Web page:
It is the same part as the one shown above with small modifications- first of all, it has the ShowText method and it imports the string setting. This certainly qualifies as an instance of ISample, but I don’t want my application to see it since I am using it as a base class for another class (besides, I won’t be able to use the ShowText method from an ISample instance unless it is called internally – and that requires the class to actually inherit a base class that inherits the interface):

public class MainClass : Sample
{

}

This class can use the ShowText method from the base class in one of its own methods, so I am using the MainClass class as a helper.

In the main application, I can define an export to satisfy the import for the MainClass class:

[Export("MyContract")]
public string welcome = "Sample String";

And of course, there is an import for an ISample instance that will be the an instance of MainClass:

[Import(typeof(ISample))]
ISample sample;

Now I can use the composition process to instantiate the MainClass with the import filled:

AssemblyCatalog catalog = new AssemblyCatalog(Assembly.GetExecutingAssembly());

var container = new CompositionContainer(catalog);
var batch = new CompositionBatch();
batch.AddPart(this);
container.Compose(batch);

Debug.Print(sample.Unit);

This will print “Sample String” in the Output window. It works!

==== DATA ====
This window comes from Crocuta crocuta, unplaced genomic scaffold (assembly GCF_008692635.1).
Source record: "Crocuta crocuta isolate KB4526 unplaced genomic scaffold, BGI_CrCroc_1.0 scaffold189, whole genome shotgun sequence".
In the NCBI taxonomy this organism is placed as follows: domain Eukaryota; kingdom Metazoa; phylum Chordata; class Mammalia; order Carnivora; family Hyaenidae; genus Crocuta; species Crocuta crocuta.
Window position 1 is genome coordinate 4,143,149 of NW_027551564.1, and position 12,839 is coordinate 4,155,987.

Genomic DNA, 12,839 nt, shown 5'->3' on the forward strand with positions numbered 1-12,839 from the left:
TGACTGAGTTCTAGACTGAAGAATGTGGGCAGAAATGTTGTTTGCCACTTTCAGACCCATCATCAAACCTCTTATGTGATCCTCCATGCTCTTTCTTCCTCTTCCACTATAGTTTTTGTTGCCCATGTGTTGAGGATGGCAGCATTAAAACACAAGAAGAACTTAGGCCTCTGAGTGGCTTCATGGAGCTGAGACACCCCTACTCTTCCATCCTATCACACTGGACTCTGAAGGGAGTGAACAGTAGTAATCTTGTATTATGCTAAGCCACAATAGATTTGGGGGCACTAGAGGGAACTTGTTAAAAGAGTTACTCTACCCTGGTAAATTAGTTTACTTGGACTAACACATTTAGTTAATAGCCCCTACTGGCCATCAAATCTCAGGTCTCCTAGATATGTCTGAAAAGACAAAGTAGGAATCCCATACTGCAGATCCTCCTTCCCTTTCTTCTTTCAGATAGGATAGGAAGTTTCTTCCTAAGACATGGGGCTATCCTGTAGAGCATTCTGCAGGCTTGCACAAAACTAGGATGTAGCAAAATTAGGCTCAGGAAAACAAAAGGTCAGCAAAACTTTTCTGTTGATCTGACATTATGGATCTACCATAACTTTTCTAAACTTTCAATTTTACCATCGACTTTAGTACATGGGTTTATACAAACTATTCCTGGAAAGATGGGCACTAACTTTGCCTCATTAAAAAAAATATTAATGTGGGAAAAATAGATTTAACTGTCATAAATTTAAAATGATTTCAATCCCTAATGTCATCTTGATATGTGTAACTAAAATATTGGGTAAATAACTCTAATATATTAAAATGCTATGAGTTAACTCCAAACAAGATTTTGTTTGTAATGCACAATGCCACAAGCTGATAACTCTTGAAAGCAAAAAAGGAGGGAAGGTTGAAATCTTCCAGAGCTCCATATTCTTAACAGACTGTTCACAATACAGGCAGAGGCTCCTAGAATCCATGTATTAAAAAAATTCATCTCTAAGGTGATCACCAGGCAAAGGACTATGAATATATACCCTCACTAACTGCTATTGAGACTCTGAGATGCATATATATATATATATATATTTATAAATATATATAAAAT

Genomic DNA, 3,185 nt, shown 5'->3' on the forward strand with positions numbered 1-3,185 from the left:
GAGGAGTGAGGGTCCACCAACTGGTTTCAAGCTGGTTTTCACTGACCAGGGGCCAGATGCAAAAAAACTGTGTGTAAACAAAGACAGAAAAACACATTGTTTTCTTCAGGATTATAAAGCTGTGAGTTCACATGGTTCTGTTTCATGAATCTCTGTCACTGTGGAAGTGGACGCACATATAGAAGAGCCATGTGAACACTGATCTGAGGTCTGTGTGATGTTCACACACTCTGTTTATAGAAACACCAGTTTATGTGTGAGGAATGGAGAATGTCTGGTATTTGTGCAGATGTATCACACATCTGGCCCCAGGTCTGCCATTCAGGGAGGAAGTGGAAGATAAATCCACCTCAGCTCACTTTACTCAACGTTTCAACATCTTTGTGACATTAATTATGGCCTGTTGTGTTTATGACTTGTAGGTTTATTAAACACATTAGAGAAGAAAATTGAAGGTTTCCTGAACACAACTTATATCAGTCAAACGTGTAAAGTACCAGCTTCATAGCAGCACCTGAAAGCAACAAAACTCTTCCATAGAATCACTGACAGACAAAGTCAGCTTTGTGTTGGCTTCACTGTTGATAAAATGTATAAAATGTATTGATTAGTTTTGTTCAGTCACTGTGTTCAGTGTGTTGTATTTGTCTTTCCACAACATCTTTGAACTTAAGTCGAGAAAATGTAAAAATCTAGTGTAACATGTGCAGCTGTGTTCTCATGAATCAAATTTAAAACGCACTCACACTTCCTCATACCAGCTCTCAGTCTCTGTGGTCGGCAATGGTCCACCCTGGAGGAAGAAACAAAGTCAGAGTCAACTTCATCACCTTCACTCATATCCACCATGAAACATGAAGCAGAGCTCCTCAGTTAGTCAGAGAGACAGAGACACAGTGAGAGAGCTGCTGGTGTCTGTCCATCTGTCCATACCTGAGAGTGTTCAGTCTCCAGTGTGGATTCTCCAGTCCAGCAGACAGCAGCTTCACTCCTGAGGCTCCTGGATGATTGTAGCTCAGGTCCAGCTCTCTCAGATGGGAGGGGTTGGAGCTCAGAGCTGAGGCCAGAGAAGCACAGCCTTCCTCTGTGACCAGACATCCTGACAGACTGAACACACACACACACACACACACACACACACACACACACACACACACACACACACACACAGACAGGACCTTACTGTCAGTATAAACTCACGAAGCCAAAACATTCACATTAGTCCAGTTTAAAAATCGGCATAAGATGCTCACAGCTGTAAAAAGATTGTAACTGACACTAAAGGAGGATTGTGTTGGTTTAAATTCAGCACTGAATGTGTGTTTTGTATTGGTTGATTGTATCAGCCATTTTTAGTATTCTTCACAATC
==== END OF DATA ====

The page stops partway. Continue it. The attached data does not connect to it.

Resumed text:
Now, let’s take a look at a graphic representation of the above process to better understand the need for a non-discoverable part.

First of all there is a base class that is invisible to the composition engine. It has an import defined and a set of helper methods:

There could be one or more classes that inherit the base class. Although the base class is not discoverable, its imports are discovered by the composition engine when the inheriting class is checked for the ancestor (it discovers the interface behind the ancestor). For example, there is the MainClass (like the one that was shown a bit earlier) that inherits from the base class and OtherClass:

By inheriting the base class, they are automatically considered instances of the interface that defines the base class. And each one of them inherits the import.
The application, by exposing an export, fills the import for the base class, and that will automatically fill the imports for every single class that inherits its functionality from the base class.

While still implementing the needed interface, the base class can provide additional functionality to inheriting classes and helps avoid additional export attributes inside the classes that inherit it. This is just one of the reasons to make a part non-discoverable. Eventually, you will see that the need to implement a class that should not be detected as a part is eventually present, when the plugin model expands.

Topics:

Opinions expressed by DZone contributors are their own.

The best of DZone straight to your inbox.

SEE AN EXAMPLE
Please provide a valid email address.

Thanks for subscribing!

Awesome! Check your inbox to verify your email so you can start receiving the latest in tech news and resources.
Subscribe

{{ parent.title || parent.header.title}}

{{ parent.tldr }}

{{ parent.urlSource.name }}